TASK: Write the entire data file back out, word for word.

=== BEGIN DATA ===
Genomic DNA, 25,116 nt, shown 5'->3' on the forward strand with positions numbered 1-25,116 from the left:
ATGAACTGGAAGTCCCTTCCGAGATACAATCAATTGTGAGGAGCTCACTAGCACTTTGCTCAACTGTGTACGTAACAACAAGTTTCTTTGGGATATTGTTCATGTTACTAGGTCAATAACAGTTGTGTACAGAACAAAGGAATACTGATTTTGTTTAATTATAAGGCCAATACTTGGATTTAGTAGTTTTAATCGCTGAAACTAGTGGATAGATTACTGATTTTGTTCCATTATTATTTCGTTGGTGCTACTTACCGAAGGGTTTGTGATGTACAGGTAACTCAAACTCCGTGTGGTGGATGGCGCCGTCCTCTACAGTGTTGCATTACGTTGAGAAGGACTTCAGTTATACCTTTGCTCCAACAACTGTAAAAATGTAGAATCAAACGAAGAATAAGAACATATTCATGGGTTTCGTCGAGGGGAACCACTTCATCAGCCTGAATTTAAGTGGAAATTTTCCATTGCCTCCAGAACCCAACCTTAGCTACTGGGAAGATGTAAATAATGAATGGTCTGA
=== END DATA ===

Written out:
Genomic DNA, 25,116 nt, shown 5'->3' on the forward strand with positions numbered 1-25,116 from the left:
ATGAACTGGAAGTCCCTTCCGAGATACAATCAATTGTGAGGAGCTCACTAGCACTTTGCTCAACTGTGTACGTAACAACAAGTTTCTTTGGGATATTGTTCATGTTACTAGGTCAATAACAGTTGTGTACAGAACAAAGGAATACTGATTTTGTTTAATTATAAGGCCAATACTTGGATTTAGTAGTTTTAATCGCTGAAACTAGTGGATAGATTACTGATTTTGTTCCATTATTATTTCGTTGGTGCTACTTACCGAAGGGTTTGTGATGTACAGGTAACTCAAACTCCGTGTGGTGGATGGCGCCGTCCTCTACAGTGTTGCATTACGTTGAGAAGGACTTCAGTTATACCTTTGCTCCAACAACTGTAAAAATGTAGAATCAAACGAAGAATAAGAACATATTCATGGGTTTCGTCGAGGGGAACCACTTCATCAGCCTGAATTTAAGTGGAAATTTTCCATTGCCTCCAGAACCCAACCTTAGCTACTGGGAAGATGTAAATAATGAATGGTCTGA